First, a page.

by Samira Sarraf

Cyber scammers take advantage of bushfire crisis

Jan 13, 2020

Local government and businesses warn against fake emails and charities

australia bushfires 2019 rfs
Credit: NSW Rural Fire Service

With the fire season in Australia resulting in loss of lives, property damage and unprecedented loss of wildlife, scammers are wasting no time to take advantage of those wishing to help.

The Australian Competition and Consumer Commission (ACCC) sent out an alert on 9 January warning Australians to watch for fundraising scams and researching the organisations they chose to make sure the money will get to those who need.

“Following every disaster it is natural to want to help and donate as quickly as possible. However, scammers also follow disasters in order to take advantage of the generosity of Australians,” read the alert.

There have been different types of scams including business email compromise scams where a scammer impersonates a high level employee and, in this instance, claims it will be donating to the bushfire victims but sharing the scammers account details.

ACCC has also noticed individuals on social media and crowdfunding sites claiming to be fundraising where it is dubious that the money raised will actually be donated.

Australian cyber security consultancy InfoTrust has noticed that “increasingly sophisticated cyber criminals” are taking advantage of the bushfire season to trick organisations out of “thousands of dollars”.

Although minimal, InfoTrust has seen an increase in email attacks taking place.

The company shared that recent cases of impersonation has seen emails sent out to suppliers stating that their bank has closed due to the bushfires offering an alternative bank account. The hackers also delete the emails from ‘sent items’, while setting rules to ensure colleagues copied in can’t see these new invoices going out.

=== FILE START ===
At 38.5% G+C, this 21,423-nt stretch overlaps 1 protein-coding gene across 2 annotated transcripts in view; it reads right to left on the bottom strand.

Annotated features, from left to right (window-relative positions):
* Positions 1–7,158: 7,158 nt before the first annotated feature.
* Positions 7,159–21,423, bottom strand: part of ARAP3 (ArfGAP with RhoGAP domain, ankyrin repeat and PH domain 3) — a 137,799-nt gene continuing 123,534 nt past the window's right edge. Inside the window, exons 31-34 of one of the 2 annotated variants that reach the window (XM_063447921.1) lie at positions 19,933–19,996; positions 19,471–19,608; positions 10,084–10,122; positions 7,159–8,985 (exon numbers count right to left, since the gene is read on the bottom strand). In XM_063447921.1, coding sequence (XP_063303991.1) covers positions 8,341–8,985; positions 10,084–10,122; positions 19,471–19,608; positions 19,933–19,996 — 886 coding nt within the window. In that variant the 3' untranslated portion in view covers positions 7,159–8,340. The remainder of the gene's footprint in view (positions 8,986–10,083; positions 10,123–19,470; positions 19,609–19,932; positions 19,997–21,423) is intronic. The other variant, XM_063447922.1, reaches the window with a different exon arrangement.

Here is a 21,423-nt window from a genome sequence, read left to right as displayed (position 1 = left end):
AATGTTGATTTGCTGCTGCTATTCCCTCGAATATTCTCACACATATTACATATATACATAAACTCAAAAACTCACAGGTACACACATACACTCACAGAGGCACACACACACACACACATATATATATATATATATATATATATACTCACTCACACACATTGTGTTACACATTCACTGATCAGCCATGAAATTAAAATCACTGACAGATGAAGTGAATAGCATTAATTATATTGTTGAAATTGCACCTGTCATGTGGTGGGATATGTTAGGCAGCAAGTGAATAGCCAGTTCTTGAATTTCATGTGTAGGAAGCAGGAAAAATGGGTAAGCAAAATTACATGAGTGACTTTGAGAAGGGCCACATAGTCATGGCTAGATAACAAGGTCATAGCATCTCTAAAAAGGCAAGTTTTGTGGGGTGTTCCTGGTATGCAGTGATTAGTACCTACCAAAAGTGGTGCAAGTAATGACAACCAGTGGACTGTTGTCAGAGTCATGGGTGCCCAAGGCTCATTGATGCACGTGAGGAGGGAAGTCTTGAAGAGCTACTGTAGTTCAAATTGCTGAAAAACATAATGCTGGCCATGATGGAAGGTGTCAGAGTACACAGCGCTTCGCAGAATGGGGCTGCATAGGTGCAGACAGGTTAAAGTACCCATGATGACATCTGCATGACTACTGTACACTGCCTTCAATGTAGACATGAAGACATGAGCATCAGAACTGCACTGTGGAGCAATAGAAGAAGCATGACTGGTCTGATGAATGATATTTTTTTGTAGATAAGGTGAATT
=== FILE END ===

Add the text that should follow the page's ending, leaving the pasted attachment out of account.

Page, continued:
“Whenever there are major events or natural disasters, we frequently see the scammers leverage this to their gain,” InfoTrust CEO Dane Meah said.

Meah also said this is the first time the company saw bushfires be used to help prove the emails’ authenticity.

According to ACCC, false billing scams cost Australians $9.7 million in 2019, phishing scams amounted to $1.5 million and fake charities $400,000.

Other scams

ACCC has also shared that scammers are taking every possible measure to take advantage of the situation and has identified calls and text messages impersonating businesses or government organisations seeking ‘donations’ that they will be sending on to well-known charities.

There has also been impersonation of real charities via calls, text, and even in person through door to door charity appeals and individuals claiming to be relatives of those affected by the bushfires seeking donations.

The best way to check if the charity of choice is a registered one is by checking on the Australian Charities and Not-for-profit Commissions website.

The Queensland Government also issued an alert over fake appeals for bushfire victims. Acting Attorney-General and Minister for Justice Mark Ryan said scammers were known to take advantage of public generosity during and after disasters.

“Donating to a registered charity is the best way to ensure your money reaches the people or cause you want to help,” Ryan said.

He warned people over “fake websites and shonky social media accounts” and that however crowdfund appeals can be convincing, citizens should research the organisations first.

The Queensland Government said registered organisations can be checked here.